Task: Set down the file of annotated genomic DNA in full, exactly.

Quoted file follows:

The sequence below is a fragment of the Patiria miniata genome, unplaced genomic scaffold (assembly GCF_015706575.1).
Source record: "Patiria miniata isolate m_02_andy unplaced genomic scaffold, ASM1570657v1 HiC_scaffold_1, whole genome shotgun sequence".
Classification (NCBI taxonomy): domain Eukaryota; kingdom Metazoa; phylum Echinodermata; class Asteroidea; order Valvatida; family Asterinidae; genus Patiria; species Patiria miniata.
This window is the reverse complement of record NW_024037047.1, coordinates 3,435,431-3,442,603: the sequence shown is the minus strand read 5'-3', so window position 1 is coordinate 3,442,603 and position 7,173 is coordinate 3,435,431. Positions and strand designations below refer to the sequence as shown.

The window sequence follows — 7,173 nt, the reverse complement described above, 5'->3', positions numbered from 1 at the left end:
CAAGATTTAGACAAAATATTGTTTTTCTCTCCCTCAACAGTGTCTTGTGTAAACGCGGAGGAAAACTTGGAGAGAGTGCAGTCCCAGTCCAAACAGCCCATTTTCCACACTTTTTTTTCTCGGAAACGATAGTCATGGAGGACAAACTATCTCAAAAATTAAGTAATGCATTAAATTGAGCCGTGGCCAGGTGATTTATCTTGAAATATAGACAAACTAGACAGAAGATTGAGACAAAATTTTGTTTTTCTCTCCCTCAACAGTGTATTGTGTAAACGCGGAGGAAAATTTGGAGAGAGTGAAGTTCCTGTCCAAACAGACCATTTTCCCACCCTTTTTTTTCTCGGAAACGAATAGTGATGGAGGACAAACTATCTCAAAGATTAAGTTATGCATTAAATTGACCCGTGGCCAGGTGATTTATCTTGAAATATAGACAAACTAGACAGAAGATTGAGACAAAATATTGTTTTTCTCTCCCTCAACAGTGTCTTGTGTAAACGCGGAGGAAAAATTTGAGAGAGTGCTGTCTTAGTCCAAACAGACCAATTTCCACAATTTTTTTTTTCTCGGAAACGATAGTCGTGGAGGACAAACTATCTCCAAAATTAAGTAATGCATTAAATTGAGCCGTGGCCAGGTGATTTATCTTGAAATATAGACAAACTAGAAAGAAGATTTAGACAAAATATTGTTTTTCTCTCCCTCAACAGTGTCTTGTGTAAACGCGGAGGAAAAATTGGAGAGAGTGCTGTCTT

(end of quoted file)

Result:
The sequence below is a fragment of the Patiria miniata genome, unplaced genomic scaffold (assembly GCF_015706575.1).
Source record: "Patiria miniata isolate m_02_andy unplaced genomic scaffold, ASM1570657v1 HiC_scaffold_1, whole genome shotgun sequence".
Classification (NCBI taxonomy): domain Eukaryota; kingdom Metazoa; phylum Echinodermata; class Asteroidea; order Valvatida; family Asterinidae; genus Patiria; species Patiria miniata.
This window is the reverse complement of record NW_024037047.1, coordinates 3,435,431-3,442,603: the sequence shown is the minus strand read 5'-3', so window position 1 is coordinate 3,442,603 and position 7,173 is coordinate 3,435,431. Positions and strand designations below refer to the sequence as shown.

The window sequence follows — 7,173 nt, the reverse complement described above, 5'->3', positions numbered from 1 at the left end:
CAAGATTTAGACAAAATATTGTTTTTCTCTCCCTCAACAGTGTCTTGTGTAAACGCGGAGGAAAACTTGGAGAGAGTGCAGTCCCAGTCCAAACAGCCCATTTTCCACACTTTTTTTTCTCGGAAACGATAGTCATGGAGGACAAACTATCTCAAAAATTAAGTAATGCATTAAATTGAGCCGTGGCCAGGTGATTTATCTTGAAATATAGACAAACTAGACAGAAGATTGAGACAAAATTTTGTTTTTCTCTCCCTCAACAGTGTATTGTGTAAACGCGGAGGAAAATTTGGAGAGAGTGAAGTTCCTGTCCAAACAGACCATTTTCCCACCCTTTTTTTTCTCGGAAACGAATAGTGATGGAGGACAAACTATCTCAAAGATTAAGTTATGCATTAAATTGACCCGTGGCCAGGTGATTTATCTTGAAATATAGACAAACTAGACAGAAGATTGAGACAAAATATTGTTTTTCTCTCCCTCAACAGTGTCTTGTGTAAACGCGGAGGAAAAATTTGAGAGAGTGCTGTCTTAGTCCAAACAGACCAATTTCCACAATTTTTTTTTTCTCGGAAACGATAGTCGTGGAGGACAAACTATCTCCAAAATTAAGTAATGCATTAAATTGAGCCGTGGCCAGGTGATTTATCTTGAAATATAGACAAACTAGAAAGAAGATTTAGACAAAATATTGTTTTTCTCTCCCTCAACAGTGTCTTGTGTAAACGCGGAGGAAAAATTGGAGAGAGTGCTGTCTT